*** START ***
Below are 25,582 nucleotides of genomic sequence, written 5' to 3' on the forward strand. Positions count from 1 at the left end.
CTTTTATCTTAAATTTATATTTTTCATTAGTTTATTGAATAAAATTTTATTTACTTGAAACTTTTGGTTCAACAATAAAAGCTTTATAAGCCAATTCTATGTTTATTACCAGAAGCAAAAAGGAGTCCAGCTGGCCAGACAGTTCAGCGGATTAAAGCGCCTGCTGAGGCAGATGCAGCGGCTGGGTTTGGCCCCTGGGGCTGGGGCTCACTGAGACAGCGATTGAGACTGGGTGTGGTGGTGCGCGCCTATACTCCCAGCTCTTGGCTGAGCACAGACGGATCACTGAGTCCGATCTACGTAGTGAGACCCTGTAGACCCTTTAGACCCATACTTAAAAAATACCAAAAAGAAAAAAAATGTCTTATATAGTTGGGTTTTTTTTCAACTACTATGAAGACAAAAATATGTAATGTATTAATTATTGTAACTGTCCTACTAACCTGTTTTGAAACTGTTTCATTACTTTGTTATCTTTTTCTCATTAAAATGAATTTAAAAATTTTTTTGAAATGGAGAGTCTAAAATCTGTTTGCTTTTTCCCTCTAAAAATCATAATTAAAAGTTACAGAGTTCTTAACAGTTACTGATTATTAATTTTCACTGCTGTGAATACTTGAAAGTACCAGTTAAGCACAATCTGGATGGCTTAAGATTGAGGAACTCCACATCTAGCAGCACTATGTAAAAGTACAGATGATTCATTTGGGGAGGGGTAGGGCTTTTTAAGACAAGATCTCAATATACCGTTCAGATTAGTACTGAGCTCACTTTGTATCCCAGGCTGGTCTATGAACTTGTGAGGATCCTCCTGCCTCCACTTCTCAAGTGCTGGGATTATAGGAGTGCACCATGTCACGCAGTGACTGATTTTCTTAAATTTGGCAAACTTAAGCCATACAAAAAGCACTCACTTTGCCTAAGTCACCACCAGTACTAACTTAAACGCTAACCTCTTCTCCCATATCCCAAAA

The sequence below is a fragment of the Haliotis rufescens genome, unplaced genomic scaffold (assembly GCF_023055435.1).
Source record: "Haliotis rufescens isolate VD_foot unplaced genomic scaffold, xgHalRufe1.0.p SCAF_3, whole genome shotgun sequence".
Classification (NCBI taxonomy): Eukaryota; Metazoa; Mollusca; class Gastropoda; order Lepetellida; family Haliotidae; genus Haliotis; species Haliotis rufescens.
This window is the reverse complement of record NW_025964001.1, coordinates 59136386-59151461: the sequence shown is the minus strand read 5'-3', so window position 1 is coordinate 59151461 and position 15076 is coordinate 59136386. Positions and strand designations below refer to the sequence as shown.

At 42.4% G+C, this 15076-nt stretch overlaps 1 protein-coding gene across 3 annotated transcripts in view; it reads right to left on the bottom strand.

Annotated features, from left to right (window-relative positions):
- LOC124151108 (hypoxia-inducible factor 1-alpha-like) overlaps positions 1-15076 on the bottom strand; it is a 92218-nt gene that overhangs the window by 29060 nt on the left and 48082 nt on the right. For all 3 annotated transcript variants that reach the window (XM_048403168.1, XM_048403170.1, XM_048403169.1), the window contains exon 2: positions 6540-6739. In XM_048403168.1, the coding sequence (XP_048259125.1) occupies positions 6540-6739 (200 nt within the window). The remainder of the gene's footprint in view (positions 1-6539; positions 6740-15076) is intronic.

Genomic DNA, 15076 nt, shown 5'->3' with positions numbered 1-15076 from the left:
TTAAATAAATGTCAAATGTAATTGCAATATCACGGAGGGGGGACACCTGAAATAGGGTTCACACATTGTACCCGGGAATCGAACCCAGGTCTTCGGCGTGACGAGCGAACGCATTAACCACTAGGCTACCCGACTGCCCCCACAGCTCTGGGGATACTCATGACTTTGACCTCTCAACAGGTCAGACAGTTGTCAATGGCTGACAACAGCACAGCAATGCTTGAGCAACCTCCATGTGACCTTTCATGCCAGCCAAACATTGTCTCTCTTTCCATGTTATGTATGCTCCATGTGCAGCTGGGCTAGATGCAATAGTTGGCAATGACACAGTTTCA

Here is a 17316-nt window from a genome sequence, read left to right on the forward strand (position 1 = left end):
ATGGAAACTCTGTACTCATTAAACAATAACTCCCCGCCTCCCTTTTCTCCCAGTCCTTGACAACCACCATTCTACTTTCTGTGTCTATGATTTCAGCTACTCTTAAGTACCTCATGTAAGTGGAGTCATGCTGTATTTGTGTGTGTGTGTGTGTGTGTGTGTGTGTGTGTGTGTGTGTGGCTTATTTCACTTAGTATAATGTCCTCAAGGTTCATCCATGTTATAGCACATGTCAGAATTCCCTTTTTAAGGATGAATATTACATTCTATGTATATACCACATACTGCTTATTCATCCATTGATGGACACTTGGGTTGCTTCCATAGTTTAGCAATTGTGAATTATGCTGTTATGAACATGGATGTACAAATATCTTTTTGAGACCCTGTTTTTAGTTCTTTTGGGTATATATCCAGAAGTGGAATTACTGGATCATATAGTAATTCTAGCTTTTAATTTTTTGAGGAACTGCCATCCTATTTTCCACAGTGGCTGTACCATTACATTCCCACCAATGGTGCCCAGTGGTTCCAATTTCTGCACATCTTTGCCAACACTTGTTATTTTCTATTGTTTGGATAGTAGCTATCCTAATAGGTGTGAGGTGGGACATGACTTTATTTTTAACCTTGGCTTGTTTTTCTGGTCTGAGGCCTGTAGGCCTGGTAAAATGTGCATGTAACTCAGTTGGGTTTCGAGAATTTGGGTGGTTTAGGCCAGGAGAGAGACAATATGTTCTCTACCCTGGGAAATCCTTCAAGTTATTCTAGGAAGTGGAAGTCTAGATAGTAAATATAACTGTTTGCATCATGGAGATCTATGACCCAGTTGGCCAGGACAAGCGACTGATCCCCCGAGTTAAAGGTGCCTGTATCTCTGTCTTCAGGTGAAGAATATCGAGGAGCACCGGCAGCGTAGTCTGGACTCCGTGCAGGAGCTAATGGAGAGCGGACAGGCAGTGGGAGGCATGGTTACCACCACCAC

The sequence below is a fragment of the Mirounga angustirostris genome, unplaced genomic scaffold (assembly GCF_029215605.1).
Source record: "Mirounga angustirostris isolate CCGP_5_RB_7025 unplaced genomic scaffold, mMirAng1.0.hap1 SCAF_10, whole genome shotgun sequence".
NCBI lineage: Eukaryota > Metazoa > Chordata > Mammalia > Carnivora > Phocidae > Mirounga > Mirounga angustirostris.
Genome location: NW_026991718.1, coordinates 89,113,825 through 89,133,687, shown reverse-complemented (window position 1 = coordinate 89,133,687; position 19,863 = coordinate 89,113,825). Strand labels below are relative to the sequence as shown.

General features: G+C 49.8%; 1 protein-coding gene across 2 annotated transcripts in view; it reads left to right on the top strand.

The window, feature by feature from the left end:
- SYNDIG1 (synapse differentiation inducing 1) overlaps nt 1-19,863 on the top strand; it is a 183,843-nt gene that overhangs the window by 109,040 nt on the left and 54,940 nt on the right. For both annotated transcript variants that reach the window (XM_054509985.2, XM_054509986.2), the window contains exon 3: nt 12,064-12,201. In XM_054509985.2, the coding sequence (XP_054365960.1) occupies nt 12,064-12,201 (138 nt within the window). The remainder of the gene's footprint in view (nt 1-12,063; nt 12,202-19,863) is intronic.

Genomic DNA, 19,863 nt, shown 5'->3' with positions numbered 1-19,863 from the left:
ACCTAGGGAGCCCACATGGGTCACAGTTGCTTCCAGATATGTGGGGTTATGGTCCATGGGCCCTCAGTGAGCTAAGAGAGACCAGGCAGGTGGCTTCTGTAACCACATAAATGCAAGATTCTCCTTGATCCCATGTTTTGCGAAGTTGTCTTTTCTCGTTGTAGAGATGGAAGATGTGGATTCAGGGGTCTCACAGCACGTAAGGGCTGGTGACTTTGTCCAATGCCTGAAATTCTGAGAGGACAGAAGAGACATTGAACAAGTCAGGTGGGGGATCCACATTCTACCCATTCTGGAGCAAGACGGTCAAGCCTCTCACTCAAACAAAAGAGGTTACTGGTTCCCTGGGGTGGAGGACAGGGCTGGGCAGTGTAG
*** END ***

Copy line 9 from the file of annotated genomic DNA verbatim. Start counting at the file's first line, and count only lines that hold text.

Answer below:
- LOC124151108 (hypoxia-inducible factor 1-alpha-like) overlaps positions 1-15076 on the bottom strand; it is a 92218-nt gene that overhangs the window by 29060 nt on the left and 48082 nt on the right. For all 3 annotated transcript variants that reach the window (XM_048403168.1, XM_048403170.1, XM_048403169.1), the window contains exon 2: positions 6540-6739. In XM_048403168.1, the coding sequence (XP_048259125.1) occupies positions 6540-6739 (200 nt within the window). The remainder of the gene's footprint in view (positions 1-6539; positions 6740-15076) is intronic.